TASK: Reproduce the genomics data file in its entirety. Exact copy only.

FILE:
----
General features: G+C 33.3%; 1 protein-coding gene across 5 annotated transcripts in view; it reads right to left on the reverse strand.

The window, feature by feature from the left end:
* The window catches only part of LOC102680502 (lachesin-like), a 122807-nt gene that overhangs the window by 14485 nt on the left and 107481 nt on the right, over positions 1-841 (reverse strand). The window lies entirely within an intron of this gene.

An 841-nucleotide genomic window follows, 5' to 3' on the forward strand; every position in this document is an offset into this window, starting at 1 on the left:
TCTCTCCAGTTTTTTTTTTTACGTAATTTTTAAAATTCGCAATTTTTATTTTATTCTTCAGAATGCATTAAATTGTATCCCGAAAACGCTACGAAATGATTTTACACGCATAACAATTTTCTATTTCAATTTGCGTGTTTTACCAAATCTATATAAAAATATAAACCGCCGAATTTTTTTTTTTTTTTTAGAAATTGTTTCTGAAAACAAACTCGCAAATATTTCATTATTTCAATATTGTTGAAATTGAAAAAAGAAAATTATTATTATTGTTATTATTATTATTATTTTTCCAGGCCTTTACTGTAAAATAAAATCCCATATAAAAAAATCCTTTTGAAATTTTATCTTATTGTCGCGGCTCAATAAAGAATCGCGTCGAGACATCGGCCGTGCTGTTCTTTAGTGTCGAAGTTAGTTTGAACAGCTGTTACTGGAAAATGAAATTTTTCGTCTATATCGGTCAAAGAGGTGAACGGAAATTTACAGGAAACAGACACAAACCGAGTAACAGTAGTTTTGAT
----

General features: G+C 33.3%; 1 protein-coding gene across 5 annotated transcripts in view; it reads right to left on the reverse strand.

The window, feature by feature from the left end:
* The window catches only part of LOC102680502 (lachesin-like), a 122807-nt gene that overhangs the window by 14485 nt on the left and 107481 nt on the right, over positions 1-841 (reverse strand). The window lies entirely within an intron of this gene.

An 841-nucleotide genomic window follows, 5' to 3' on the forward strand; every position in this document is an offset into this window, starting at 1 on the left:
TCTCTCCAGTTTTTTTTTTTACGTAATTTTTAAAATTCGCAATTTTTATTTTATTCTTCAGAATGCATTAAATTGTATCCCGAAAACGCTACGAAATGATTTTACACGCATAACAATTTTCTATTTCAATTTGCGTGTTTTACCAAATCTATATAAAAATATAAACCGCCGAATTTTTTTTTTTTTTTTAGAAATTGTTTCTGAAAACAAACTCGCAAATATTTCATTATTTCAATATTGTTGAAATTGAAAAAAGAAAATTATTATTATTGTTATTATTATTATTATTTTTCCAGGCCTTTACTGTAAAATAAAATCCCATATAAAAAAATCCTTTTGAAATTTTATCTTATTGTCGCGGCTCAATAAAGAATCGCGTCGAGACATCGGCCGTGCTGTTCTTTAGTGTCGAAGTTAGTTTGAACAGCTGTTACTGGAAAATGAAATTTTTCGTCTATATCGGTCAAAGAGGTGAACGGAAATTTACAGGAAACAGACACAAACCGAGTAACAGTAGTTTTGAT